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|Title:||Heat-related cardiovascular mortality risk in Cyprus: A case-crossover study using a distributed lag non-linear model||Authors:||Lubczyńska, Małgorzata J.
Christophi, Costas A.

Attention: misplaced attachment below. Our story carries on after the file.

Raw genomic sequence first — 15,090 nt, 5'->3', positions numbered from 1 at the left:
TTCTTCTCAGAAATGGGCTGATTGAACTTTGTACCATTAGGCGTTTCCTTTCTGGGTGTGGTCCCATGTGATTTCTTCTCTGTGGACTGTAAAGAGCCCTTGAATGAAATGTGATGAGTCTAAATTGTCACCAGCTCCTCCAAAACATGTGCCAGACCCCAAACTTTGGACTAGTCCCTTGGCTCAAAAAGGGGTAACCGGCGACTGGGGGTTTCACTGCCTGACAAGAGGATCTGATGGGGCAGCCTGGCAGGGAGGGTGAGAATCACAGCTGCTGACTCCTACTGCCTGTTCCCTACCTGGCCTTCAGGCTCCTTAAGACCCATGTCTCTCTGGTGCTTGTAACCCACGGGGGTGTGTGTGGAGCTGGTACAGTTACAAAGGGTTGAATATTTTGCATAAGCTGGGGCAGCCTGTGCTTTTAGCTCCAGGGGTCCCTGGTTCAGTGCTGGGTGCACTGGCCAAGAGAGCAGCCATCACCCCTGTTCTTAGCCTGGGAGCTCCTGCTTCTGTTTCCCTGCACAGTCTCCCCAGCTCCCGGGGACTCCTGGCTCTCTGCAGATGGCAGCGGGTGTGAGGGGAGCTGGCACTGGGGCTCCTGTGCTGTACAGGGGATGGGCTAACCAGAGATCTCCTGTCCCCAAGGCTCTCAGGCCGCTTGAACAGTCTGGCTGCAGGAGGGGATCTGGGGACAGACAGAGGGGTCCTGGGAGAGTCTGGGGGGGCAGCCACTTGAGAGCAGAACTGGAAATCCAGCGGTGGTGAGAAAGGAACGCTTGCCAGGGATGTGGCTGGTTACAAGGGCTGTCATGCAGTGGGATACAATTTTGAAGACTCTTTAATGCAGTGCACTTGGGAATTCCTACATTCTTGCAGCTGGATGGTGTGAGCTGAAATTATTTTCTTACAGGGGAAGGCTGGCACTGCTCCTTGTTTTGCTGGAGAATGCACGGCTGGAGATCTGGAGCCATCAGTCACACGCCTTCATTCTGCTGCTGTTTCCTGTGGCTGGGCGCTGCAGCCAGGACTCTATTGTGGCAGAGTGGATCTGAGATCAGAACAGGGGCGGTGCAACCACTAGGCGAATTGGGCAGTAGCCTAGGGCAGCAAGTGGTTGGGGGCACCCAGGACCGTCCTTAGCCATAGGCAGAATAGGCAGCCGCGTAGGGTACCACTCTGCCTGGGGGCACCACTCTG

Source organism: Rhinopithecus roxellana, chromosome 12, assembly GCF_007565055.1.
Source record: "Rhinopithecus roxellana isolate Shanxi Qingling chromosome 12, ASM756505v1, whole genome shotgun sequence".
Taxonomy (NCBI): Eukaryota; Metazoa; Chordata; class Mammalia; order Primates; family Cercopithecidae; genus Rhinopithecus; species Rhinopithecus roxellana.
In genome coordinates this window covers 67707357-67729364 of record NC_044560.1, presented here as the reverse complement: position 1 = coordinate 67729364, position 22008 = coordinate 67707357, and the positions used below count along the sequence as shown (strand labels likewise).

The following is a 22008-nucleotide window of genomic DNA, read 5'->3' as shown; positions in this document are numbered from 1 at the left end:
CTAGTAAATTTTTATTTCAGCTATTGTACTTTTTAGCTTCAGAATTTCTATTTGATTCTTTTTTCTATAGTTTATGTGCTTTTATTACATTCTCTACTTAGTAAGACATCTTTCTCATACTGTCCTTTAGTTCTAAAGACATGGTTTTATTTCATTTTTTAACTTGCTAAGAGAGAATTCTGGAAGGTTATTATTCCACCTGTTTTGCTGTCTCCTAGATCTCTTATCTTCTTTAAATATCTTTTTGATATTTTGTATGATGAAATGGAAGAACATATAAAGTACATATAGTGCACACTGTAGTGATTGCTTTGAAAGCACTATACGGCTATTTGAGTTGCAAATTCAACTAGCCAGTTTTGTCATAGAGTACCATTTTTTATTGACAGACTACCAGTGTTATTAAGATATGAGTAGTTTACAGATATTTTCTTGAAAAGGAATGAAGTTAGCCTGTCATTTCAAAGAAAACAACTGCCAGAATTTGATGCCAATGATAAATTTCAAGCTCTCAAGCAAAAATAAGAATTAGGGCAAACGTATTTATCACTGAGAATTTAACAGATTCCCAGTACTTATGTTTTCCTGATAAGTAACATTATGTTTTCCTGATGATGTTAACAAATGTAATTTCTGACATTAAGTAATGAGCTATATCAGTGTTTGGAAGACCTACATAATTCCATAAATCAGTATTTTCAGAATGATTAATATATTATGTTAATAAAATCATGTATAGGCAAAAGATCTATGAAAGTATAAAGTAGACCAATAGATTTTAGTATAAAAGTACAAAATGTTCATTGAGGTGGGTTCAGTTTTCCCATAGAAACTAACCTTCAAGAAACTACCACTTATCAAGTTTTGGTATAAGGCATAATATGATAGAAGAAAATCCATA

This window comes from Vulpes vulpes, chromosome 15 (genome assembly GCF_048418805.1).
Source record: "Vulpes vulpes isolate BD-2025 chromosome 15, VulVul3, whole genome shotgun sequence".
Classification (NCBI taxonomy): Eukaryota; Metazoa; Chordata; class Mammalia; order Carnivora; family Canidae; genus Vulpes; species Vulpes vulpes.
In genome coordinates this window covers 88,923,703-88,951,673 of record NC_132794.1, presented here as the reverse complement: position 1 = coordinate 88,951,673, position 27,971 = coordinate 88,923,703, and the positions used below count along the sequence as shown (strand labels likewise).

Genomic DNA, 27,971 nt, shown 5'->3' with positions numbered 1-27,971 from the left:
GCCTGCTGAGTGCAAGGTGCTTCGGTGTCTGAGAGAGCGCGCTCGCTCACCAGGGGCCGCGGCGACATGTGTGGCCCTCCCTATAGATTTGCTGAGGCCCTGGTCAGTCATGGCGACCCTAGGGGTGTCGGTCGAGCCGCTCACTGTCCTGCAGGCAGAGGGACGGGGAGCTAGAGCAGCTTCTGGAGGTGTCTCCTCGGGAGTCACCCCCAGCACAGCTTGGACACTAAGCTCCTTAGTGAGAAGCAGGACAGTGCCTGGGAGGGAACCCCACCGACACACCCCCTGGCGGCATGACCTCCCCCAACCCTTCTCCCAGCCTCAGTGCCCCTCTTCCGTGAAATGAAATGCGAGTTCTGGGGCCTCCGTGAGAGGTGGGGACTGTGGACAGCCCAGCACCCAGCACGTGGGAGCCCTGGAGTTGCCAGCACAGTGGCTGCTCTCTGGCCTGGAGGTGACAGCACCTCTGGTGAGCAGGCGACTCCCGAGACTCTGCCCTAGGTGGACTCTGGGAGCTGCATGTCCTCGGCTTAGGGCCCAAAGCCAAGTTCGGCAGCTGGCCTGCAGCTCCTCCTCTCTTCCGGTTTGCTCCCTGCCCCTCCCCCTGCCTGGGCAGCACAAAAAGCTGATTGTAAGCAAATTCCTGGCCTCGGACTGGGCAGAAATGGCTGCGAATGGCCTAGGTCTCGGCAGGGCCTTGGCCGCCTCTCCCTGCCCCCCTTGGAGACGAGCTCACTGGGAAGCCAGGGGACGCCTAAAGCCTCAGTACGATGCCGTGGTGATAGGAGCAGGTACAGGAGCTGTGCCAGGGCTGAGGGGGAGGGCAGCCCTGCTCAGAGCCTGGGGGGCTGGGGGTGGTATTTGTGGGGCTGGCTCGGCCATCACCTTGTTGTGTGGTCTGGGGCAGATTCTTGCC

|Keywords:||Cardiovascular mortality;Case-crossover;Climate change;Cyprus;Distributed lags;Temperature||Category:||Clinical Medicine||Field:||Medical and Health Sciences||Issue Date:||1-May-2015||Publisher:||BioMed Central Ltd.||Source:||Environmental Health: A Global Access Science Source, 2015, Volume 14, Issue 1, Article number 39||metadata.dc.doi:||10.1186/s12940-015-0025-8||Abstract:||Background: The frequency and intensity of heat waves is projected to increase in many parts of the world, particularly in regions such as the Eastern Mediterranean and Middle East (EMME), where the warming trends are much larger than the global average. The relationship between air temperature and premature mortality is widely recognized, however, it is not well defined in the aforementioned region. The objective of this study is to assess the relationship between cardiovascular mortality risk and air temperature in Cyprus, an island located centrally in the EMME. Methods: Daily cardiovascular mortality data and spatially aggregated daily mean, maximum, and minimum temperatures for the period 2004-2010 were analyzed using a case-crossover design combined with a distributed lag non-linear model. Results: A relationship between high temperatures and cardiovascular mortality was observed for cerebrovascular diseases, ischaemic and other heart diseases; this relationship was exacerbated on days with high temperatures. The highest relative risk was observed on the day of the heat event and remained significantly elevated for another day. The results were consistent regardless whether the minimum, maximum, or mean temperatures were used, although the association seems to be more pronounced with the mean temperatures, which suggests that consecutive high day- and night-time temperatures are the most hazardous. Conclusions: The identification of a positive relationship between high temperatures and cardiovascular mortality in Cyprus raises concerns. In view of the projected climate changes and strong increases in extreme heat events in the region, appropriate interventions need to be developed.||URI:||http://ktisis.cut.ac.cy/handle/10488/9470||ISSN:||1476069X||Rights:||© 2015 Lubczyńska et al.; licensee BioMed Central.||Type:||Article|
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